Healthy Foods to Eat in Restaurants

Why dining out doesn’t have to mean missing out.

The whole point of eating well is to increase your confidence, health  and ability to get out the door enjoy life to the fullest – so what’s the point if you can’t enjoy yourself once you get out?

Dining out at restaurants isn’t cheap, and you shouldn’t have to pay more for an experience that is less than satisfying; it’s a chance to splurge and shouldn’t be restricted to not-so-special, no-thrills, no-taste menu items.

Fortunately, when it comes to SlimWell’s proven weight-loss program, you can ditch the stress and guilt that can come from eating out and enjoy those foods you crave, from greasy burgers to delicious desserts — just don’t make it your daily habit.

For those of us who dine out frequently (or who want to save their splurging for dessert), there are lots of delicious options for healthy foods to eat out there that will allow you to stay on track without too much sacrifice.

Here are some tips to help you eat healthy and limit calories in restaurants:

  • Save half: Not only will this limit the calories you intake, it saves money and sets you up to enjoy a tasty meal, twice! Or, if it isn’t something that will keep for long, why not split it with a friend? (You can burn a few extra calories fighting over the last few bites).
  • Skip the Calorie-Heavy Fillers: Skip the free bread, soda with refills and cheese-covered appetizers and focus on enjoying your main course. Typically these are big enough to satisfy your hunger, which will reduce waste and expense, and are less packed with the fat, sugars and salt of most starters.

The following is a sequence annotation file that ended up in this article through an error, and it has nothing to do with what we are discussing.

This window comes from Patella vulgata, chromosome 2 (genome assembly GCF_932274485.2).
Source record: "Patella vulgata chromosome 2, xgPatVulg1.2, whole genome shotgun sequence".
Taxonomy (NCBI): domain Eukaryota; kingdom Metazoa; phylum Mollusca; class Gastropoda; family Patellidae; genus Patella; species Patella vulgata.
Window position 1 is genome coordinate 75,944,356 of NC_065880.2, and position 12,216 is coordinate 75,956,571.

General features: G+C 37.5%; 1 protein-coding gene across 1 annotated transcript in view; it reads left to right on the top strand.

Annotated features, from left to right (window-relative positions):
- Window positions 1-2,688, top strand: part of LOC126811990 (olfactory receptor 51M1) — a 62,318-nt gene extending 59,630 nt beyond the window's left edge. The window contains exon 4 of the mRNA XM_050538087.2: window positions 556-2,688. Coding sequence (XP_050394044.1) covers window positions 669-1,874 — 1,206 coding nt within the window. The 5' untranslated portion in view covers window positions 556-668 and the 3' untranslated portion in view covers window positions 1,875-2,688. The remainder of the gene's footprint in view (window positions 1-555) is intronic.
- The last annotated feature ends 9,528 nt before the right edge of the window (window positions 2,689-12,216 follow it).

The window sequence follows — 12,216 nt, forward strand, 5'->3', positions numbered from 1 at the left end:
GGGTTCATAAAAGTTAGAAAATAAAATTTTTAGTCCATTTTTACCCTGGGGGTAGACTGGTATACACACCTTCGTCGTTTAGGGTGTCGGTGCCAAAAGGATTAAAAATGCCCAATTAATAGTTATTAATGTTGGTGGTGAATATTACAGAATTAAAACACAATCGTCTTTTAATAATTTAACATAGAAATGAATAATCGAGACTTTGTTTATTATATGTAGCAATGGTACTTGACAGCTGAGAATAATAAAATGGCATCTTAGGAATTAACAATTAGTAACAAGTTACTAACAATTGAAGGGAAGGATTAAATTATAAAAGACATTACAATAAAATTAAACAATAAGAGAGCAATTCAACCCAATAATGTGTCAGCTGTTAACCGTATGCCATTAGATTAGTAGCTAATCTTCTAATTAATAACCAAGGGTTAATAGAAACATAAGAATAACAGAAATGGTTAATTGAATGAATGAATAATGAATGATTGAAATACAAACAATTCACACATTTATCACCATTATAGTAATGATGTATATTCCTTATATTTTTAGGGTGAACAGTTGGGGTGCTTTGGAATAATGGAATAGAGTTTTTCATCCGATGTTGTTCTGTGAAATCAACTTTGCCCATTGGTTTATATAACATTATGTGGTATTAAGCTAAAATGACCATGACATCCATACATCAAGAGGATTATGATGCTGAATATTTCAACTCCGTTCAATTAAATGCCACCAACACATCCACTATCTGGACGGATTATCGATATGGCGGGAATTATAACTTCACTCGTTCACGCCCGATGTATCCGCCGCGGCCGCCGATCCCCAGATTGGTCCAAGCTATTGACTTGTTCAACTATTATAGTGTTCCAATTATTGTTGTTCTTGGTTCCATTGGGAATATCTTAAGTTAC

• Compromise: There are plenty of ways to significantly reduce calories, without sacrificing the flavours you most enjoy about a dish. Substitute out heavy, rich sauces and dressings for less fattening, equally flavour-filled alternatives. Hold the cheese, ask for condiments on the side and eliminate anything you don’t care about if it’s adding calories.
  • Get Proactive: If you know you are going out for a calorie-filled meal, find ways to burn more calories that day doing what you are doing anyway. Take the stairs, park further away from the door, or if you can, schedule 15 minutes of activity designed to get your heart rate up. 15 minutes of exercise can pave the way for an hour of guilt-free eating out.
  • Experiment: Challenge yourself to test out new, healthy foods to eat. You’d be surprised just how delicious food can be when it’s prepared by a professional. Just because you hated the frozen fish your mom served on plain rice, doesn’t mean you won’t absolutely love cod with tomato-dill relish and harissa lime mayo, smoked mackerel with beet and apple salad and creamy horseradish dressing or even Spanish, rice-stuffed squid.
  • Finally, try to focus on enjoying the full experience of eating out, and don’t just focus on the food. Take in the atmosphere, be social and revel in the chance to be served. 

Over time, you may discover that the real joy of eating out has more to do with the company you keep than the food you eat.